The primary group fighting the proposed Nantucket Sound wind farm is crying foul over public records requests to learn more about negotiations to sell power from the project.
The Alliance to Protect Nantucket Sound has filed a pair of appeals with Massachusetts and federal officials claiming that the group has not received complete responses to records requests covering discussions among Cape Wind, National Grid and government agencies.
“This is a dance where we’re trying to get information and they’re trying not to release it,” said Audra Parker, the alliance president and chief executive officer. When documents have been provided, they have been heavily redacted, including the removal of Gov. Deval Patrick’s name in some cases, she said.
Confidential information has become a pivotal part of the review by the state’s Department of Public Utilities of a power purchase agreement between Cape Wind and National Grid, now the subject of public hearings in Boston.
On Tuesday, the chairwoman of the DPU scolded the alliance’s attorney for sending out mass e-mails that contained pricing information covered by a nondisclosure agreement.
Although utility regulators deferred a decision on whether to punish the alliance for the transgression, chairwoman Ann Berwick promised “serious sanctions” if future breaches occurred.
The DPU is expected to wrap up the hearings next week and could have a decision as soon as November on whether the power pact between the developer and utility is cost effective.
Under the deal Cape Wind would sell half the power from the 130-turbine project to National Grid for 18.7 cents per kilowatt-hour in the first year of the 15-year contract with a 3.5 percent annual escalation rate.
When spread over all of the utility’s customers the additional cost for the average residential customer in the first year would be about $1.50 per month, according to National Grid’s calculations.
The alliance has argued that the information covered by nondisclosure agreements should be available to the public and that Cape Wind’s deal with National Grid was done behind closed doors with the assistance of state officials.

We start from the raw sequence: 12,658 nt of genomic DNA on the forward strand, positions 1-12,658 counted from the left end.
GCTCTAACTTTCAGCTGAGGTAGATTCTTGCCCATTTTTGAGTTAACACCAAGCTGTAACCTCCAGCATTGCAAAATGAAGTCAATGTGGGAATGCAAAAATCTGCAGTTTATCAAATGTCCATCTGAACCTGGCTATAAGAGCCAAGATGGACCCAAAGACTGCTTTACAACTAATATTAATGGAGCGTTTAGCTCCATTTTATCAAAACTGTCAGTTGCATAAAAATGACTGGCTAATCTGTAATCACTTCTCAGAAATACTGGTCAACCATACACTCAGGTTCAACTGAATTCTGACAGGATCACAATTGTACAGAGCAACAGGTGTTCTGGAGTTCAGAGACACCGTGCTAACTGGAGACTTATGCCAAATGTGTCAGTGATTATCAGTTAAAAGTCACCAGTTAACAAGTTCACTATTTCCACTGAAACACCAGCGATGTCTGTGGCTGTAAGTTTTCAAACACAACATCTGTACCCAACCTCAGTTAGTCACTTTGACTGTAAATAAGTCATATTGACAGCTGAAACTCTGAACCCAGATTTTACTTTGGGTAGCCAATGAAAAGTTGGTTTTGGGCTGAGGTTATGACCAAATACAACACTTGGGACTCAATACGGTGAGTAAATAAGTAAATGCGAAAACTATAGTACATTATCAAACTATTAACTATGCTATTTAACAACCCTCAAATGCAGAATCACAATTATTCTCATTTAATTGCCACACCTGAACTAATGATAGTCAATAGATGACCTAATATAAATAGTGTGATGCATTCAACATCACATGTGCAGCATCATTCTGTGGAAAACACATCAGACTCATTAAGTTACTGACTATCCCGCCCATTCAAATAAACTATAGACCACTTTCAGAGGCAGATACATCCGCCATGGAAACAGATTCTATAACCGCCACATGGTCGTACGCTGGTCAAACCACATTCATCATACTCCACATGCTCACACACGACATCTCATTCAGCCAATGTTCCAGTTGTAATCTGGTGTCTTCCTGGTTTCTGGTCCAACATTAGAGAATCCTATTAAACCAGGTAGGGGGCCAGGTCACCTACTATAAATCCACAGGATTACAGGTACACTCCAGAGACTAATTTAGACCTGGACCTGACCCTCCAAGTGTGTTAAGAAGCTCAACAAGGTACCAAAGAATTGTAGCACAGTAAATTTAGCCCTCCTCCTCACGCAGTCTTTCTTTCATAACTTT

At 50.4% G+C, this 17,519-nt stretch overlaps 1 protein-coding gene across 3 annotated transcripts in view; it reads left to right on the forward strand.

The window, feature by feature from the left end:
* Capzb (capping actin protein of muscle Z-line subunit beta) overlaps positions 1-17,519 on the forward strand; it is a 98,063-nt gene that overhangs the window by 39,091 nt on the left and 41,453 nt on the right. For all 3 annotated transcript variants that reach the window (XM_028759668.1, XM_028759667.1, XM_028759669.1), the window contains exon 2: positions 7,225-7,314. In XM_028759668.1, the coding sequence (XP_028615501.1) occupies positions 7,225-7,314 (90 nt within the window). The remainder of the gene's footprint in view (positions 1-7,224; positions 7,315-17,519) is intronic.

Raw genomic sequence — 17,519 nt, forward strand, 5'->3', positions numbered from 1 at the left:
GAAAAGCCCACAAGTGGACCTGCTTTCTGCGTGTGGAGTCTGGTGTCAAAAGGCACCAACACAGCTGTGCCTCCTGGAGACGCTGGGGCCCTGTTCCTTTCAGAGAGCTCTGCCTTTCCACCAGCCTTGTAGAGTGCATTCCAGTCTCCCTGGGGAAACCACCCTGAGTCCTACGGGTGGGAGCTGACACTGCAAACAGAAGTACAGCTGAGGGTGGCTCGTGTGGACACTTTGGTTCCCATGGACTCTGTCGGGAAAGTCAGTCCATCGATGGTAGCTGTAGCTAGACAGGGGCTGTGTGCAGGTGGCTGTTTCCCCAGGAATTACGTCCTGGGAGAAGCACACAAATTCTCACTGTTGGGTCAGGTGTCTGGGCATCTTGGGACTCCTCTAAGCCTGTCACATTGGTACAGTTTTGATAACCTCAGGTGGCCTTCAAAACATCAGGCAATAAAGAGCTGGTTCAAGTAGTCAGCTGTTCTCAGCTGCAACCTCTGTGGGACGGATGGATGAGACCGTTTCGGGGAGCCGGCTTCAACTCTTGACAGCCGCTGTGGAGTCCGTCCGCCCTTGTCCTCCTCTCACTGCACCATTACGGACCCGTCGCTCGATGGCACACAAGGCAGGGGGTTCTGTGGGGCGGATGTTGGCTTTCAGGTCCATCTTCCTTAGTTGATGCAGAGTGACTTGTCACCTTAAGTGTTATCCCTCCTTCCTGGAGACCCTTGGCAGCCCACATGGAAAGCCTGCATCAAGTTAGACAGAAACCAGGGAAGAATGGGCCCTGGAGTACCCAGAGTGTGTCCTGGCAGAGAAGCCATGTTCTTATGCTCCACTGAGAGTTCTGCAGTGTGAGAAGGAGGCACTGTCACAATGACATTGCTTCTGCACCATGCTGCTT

Documents in the possession of the state Executive Office of Energy and Environmental Affairs and the U.S. Bureau of Energy Management, Regulation and Enforcement – formerly the U.S. Minerals Management Service – regarding discussions about the deal should be publicly available, according to the alliance.
In a Sept. 1 letter to the state’s supervisor of records Parker outlined the response of the state Executive Office of Energy and Environmental Affairs to an April 29 records request.
The agency first responded May 14 with a quote of $2,794.90 for the cost of the documents, Parker wrote, which the alliance paid on May 26. On June 16, the agency provided a partial response to the request that the alliance estimated totaled $50 worth of material, she wrote.
Although the state agency informed the alliance that it continued to work on the group’s request no other documents have been received, Parker wrote.
The state is in the process of fulfilling the alliance’s request, said Lisa Capone, spokeswoman for the Executive Office of Energy and Environmental Affairs. The agency has already produced “a voluminous amount of material” and will continue to do so, she said.
“The alliance’s request requires a search of 3½ years’ worth of correspondence and other records involving four dozen individuals and organizations named in the request, then redacting portions of those documents that fall outside the scope of the request,” she said.
“In addition, the documents we produce in response to their request must be reviewed carefully in light of the multiple lawsuits the alliance has pending against the commonwealth, to make sure we are not inadvertently providing any information that is privileged or exempt under the deliberative process rule of the public records law.”
The document requests are not the only area where information has been withheld, according to Parker.
At the DPU hearings Wednesday National Grid witnesses ducked questions about the timing of the utility’s agreement with Cape Wind when compared with its evaluation of bids from other energy generators, Parker said.
“Why should a public utility at a public hearing consider the timing of transactions to be something that the public is not allowed to see or hear?” she said.
Direct negotiations between power providers and electricity buyers in Massachusetts are the norm, said Cape Wind spokesman Mark Rodgers.
“That’s what Cape Wind and National Grid did,” he said.
This type of bilateral negotiation is specifically allowed under the state’s Green Communities Act, Rodgers said.
“National Grid had the benefit when they were negotiating with Cape Wind of having already received and evaluated bids it had received in a request for proposals,” he said.
Rodgers noted that other land—based wind projects, which the alliance has suggested it prefers, have also used direct negotiations with utilities to secure contracts.
“We sought and obtained DPU approval before we entered into the negotiations,” said National Grid spokeswoman Jackie Barry. “Now our proposal is before the DPU and a host of other interested parties, including the alliance, for review and evaluation in a very public setting.